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Architecture, and the Turn to the ‘Intuitive Minds Sacred Gift’

Part 2 Dissertation 2015
Matthew Girling
University of Kent Canterbury UK
This proposal is about thinking in architecture, particularly the role of intuition in a technology-driven world. The topic may be familiar to many readers; it looks to examine the divided nature of our thinking by utilising recent developments in neuroscience about the brain and how fundamentally the two hemispheres’ modes of functioning could be related to the experience and design of architecture. The idea came from questioning the architects’ position in the process of design and the role of the architect generally. Springing from this controversy came early exercises of trying to remove my own conscious manipulation of form from design, paving a way to intuitive form-finding experiments by setting up the material forces to follow their own motions. This kind of undertakings can be seen as analogous to architects early sketches, intuitive model-making and other sensory, unconscious experiments used in discovering potential architecture. In this paper they form a series of the selected examples analysed in order to demonstrate how these early, innate investigations provided the tools for subsequent design decisions; not mathematical, scientific or rational tools, but intuitive and informal ones, that are often central to the architect’s design and have traditionally been either underestimated or mystified.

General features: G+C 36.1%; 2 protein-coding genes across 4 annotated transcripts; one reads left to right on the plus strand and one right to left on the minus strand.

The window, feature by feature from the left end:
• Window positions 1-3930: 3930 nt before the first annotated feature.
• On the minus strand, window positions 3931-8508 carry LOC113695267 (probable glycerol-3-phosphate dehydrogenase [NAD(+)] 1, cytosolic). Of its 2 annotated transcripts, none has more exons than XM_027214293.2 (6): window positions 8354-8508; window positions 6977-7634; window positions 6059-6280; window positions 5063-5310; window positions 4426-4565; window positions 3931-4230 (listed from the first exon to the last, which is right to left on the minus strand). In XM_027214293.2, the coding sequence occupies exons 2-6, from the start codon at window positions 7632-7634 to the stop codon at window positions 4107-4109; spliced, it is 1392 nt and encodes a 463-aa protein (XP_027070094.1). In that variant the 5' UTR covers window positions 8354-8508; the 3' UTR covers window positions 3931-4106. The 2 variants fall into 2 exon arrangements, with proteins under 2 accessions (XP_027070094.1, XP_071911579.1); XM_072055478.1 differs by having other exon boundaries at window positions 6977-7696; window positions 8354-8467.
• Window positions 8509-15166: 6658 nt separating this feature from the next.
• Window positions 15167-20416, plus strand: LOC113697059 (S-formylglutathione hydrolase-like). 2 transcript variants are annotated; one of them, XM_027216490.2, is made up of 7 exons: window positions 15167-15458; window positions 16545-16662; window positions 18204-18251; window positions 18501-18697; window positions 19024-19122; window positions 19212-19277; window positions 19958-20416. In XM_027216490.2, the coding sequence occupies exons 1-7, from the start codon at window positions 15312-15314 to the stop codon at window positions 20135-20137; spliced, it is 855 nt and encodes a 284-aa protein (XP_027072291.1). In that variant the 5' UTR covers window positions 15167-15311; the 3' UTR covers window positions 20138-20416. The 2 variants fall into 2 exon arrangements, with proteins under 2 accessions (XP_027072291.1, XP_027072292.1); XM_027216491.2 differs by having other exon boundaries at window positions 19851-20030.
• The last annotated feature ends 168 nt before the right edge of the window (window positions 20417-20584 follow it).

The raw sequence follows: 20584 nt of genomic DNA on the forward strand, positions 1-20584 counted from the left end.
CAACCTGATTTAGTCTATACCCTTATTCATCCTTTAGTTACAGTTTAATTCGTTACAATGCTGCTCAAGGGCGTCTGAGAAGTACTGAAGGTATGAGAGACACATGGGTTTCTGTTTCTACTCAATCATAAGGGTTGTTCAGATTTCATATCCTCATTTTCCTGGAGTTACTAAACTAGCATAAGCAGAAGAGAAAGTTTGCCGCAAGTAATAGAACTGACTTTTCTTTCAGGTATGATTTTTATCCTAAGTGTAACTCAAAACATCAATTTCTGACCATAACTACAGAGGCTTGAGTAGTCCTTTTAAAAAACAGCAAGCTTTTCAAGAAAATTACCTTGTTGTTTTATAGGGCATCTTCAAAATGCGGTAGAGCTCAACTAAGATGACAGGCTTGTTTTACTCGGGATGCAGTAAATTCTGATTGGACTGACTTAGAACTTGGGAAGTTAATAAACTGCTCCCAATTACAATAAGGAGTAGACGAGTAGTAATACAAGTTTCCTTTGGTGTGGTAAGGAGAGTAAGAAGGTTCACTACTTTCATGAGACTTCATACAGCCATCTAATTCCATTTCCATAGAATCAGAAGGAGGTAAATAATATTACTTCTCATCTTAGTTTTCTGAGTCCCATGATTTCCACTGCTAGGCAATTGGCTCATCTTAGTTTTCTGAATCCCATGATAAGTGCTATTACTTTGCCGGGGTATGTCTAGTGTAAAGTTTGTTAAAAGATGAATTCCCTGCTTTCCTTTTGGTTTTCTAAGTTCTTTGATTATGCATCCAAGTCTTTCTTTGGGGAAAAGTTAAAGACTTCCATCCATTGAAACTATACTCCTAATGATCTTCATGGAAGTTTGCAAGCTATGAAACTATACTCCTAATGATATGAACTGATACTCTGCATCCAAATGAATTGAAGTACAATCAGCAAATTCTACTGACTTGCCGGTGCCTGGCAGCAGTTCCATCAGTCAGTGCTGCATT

Matthew Girling

Tutor(s)
Prof. Gordana Fontana-Giusti
2015
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